May boys make girls cry

Tough Boys - Tender Girls?

Tim Rohrmann

Boys are often quite wild, while girls are over-cautious. Typical gender differences that affect physical and mental health can be observed in children from an early age. This should be taken into account in health promotion.

The second graders always play "boys for girls - girls for boys" during recess. Some boys in particular are a bit rough. Miriam and Petra do not fight back, but come crying to the teacher and complain about the bullies. How would this story work if the girl and boy names were reversed? Of course there are also girls who are tough and boys who cry at every little thing. Nevertheless, when it comes to health, illness and dealing with one's own body, typical gender differences can already be observed in kindergarten.

Boys live riskier

In addition to physical illnesses and psychological impairments, it is mainly accidents and health-risk behavior that adversely affect the health of children and adolescents. Accidents are among the main causes of deaths in children and adolescents. After respiratory diseases, they are the second most common reason why parents and their child see a doctor. Road traffic accidents are particularly common. Boys are three to four times more likely to be affected. They also injure themselves far more often than girls. An examination of the psychological background reveals two groups of children who have had an accident. The ones, where the boys predominated, appear extroverted, lively, willing to take risks, sometimes also distractible and excitable. For the others with a higher proportion of girls, the focus was on anxiety, inner restlessness and sensitivity. Although these children are less exposed to danger, they are less able to cope with dangerous situations.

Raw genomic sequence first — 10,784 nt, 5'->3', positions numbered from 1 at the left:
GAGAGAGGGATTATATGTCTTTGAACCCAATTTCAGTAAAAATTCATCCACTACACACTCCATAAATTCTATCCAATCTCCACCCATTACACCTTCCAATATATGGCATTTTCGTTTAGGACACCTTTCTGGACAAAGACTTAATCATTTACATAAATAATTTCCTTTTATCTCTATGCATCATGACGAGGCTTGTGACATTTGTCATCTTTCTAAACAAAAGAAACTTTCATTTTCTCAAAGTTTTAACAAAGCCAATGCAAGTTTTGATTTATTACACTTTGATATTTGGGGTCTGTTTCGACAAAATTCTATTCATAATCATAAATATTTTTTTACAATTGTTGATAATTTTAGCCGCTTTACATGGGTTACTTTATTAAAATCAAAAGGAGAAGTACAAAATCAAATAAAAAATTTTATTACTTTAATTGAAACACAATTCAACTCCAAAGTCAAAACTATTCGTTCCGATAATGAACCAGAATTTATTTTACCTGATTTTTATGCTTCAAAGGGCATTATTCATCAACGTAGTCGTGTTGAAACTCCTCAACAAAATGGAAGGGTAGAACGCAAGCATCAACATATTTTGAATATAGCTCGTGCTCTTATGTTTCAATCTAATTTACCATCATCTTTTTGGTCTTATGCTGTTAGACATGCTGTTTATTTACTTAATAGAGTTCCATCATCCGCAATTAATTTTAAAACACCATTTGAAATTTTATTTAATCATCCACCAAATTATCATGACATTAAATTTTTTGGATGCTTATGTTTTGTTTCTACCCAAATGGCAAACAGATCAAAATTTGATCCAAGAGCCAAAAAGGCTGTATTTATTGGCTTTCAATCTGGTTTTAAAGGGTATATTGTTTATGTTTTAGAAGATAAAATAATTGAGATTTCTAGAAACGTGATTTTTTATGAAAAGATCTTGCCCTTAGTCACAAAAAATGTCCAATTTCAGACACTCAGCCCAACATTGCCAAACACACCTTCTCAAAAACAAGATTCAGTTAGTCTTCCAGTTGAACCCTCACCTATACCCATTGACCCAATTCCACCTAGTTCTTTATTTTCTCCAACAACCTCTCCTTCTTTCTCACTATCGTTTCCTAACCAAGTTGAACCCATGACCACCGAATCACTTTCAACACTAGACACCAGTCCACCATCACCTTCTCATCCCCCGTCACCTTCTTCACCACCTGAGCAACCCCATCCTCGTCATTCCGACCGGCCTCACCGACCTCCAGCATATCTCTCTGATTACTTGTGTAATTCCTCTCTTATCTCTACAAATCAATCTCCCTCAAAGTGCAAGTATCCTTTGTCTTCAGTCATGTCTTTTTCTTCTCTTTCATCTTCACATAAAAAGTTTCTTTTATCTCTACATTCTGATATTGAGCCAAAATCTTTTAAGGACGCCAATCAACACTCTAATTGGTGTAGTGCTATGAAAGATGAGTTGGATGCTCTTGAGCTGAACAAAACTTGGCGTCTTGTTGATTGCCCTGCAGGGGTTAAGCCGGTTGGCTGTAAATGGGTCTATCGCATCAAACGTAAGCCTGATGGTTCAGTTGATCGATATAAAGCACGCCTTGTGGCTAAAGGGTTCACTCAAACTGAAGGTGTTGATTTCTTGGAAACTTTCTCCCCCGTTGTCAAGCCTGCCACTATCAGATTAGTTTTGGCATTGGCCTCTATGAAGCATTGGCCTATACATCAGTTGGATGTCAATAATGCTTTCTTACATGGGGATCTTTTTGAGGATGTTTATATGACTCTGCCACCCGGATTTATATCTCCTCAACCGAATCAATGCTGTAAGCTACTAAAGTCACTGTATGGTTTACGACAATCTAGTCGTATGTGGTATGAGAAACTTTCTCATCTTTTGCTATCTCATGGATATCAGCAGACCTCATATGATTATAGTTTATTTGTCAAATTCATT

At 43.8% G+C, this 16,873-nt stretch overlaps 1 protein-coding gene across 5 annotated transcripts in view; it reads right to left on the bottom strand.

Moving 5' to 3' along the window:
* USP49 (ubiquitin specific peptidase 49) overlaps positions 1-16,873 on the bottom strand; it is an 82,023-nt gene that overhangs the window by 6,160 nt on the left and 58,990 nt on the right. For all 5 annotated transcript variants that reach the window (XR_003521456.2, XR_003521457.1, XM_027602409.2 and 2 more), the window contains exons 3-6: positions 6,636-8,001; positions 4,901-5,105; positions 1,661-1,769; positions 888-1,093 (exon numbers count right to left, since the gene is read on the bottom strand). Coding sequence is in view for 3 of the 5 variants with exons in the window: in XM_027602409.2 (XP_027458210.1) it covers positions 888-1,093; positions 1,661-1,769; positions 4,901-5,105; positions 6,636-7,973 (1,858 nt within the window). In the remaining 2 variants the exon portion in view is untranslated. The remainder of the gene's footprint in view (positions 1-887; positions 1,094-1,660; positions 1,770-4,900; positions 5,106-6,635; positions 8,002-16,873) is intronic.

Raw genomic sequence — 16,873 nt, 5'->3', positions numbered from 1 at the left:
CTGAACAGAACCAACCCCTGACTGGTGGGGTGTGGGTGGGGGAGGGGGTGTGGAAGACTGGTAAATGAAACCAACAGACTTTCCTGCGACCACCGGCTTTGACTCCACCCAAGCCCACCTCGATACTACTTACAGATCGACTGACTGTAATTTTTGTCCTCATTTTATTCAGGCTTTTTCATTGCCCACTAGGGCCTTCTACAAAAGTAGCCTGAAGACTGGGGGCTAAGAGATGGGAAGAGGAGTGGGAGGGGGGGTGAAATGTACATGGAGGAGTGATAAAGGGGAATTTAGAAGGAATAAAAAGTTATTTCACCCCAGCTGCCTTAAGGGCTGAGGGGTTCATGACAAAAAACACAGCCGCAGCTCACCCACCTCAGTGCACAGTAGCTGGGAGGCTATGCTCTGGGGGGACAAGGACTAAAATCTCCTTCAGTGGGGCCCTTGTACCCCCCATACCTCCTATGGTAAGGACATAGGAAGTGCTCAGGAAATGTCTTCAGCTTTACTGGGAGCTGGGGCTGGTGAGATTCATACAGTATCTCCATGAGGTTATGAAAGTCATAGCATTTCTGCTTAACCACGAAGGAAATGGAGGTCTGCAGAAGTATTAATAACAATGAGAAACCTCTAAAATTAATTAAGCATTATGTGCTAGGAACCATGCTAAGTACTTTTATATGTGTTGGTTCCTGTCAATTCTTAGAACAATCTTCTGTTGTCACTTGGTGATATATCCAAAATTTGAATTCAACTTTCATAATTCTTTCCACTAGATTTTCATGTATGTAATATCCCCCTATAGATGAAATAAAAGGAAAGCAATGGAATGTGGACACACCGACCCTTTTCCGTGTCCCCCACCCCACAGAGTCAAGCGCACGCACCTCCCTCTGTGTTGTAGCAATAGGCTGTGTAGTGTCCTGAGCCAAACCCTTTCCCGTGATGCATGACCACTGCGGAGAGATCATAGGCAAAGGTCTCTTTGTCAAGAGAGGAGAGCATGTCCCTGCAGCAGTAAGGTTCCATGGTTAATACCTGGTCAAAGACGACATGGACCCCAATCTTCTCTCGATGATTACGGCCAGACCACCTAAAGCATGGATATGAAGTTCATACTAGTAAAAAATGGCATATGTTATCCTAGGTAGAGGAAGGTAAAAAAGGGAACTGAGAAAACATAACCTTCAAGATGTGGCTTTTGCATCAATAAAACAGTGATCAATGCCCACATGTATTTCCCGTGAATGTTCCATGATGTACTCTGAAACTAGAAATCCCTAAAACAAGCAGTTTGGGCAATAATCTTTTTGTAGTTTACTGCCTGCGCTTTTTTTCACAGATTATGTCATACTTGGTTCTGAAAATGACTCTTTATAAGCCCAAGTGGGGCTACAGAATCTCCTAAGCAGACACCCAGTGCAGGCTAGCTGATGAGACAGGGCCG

Today the well-known teething problems affect the physical health of adolescents less. Because better diagnostic options mean that disabilities and diseases can be recognized and treated earlier. In contrast, the number of overweight children has risen dramatically. Some get "old age diseases" like diabetes in childhood. In recent years, allergies such as hay fever, asthma and neurodermatitis have also increased significantly. Boys are more unstable than girls, at least until they are young. They suffer from illnesses and disabilities more often and receive early intervention more often. The death rate is also higher for boys in all age groups.

More complaints among girls in puberty

There are also clear gender differences in psychological and psychosomatic complaints. While internalizing (inwardly directed) behaviors predominate in girls, for example eating disorders, boys more externalizing (outwardly directed) behaviors such as aggressiveness. Up to puberty, boys suffer from psychological and psychosomatic impairments to a greater extent than girls. They are more often experienced as "problem children" in kindergarten and elementary school, often due to hyperactivity and aggressive behavior. As a result, psychotropic drugs such as Ritalin are prescribed to a far greater extent. During puberty, the trend is reversed: female adolescents complain more often about symptoms and malaise than male adolescents, go to the doctor more often and are prescribed more medication. The list of symptoms is headed by headache, nervousness, restlessness and difficulty concentrating. In addition, eating disorders are more common in girls, but these are also increasingly observed in male adolescents.

After all, there are big differences in health-related behavior. Addictive substances are now tried almost equally by boys and girls. The "harder" the consumer behavior, i.e. the more people drank and smoked, the higher the proportion of boys. Three times as many boys as girls are addicted to alcohol. Behaviors such as dangerous tests of courage or risky driving behavior also lead to accidents more often in boys.

The typical gender differences can in part be explained by genetic factors. Certain hereditary diseases are linked to the male Y chromosome. Some physical complaints in adolescent girls are due to hormonal changes. In general, however, psychological and social interrelationships are more decisive for health, as identifying a preschool boy is more difficult than it is for girls. During this time they have to cope with the fact that they can never be like the loved ones with whom they usually spend most of the day: the mother and other women. In the search for a clear male orientation, boys distance themselves from everything that is "feminine" - and thus sometimes also from health-conscious behavior.

The ideal of beauty is contrary to health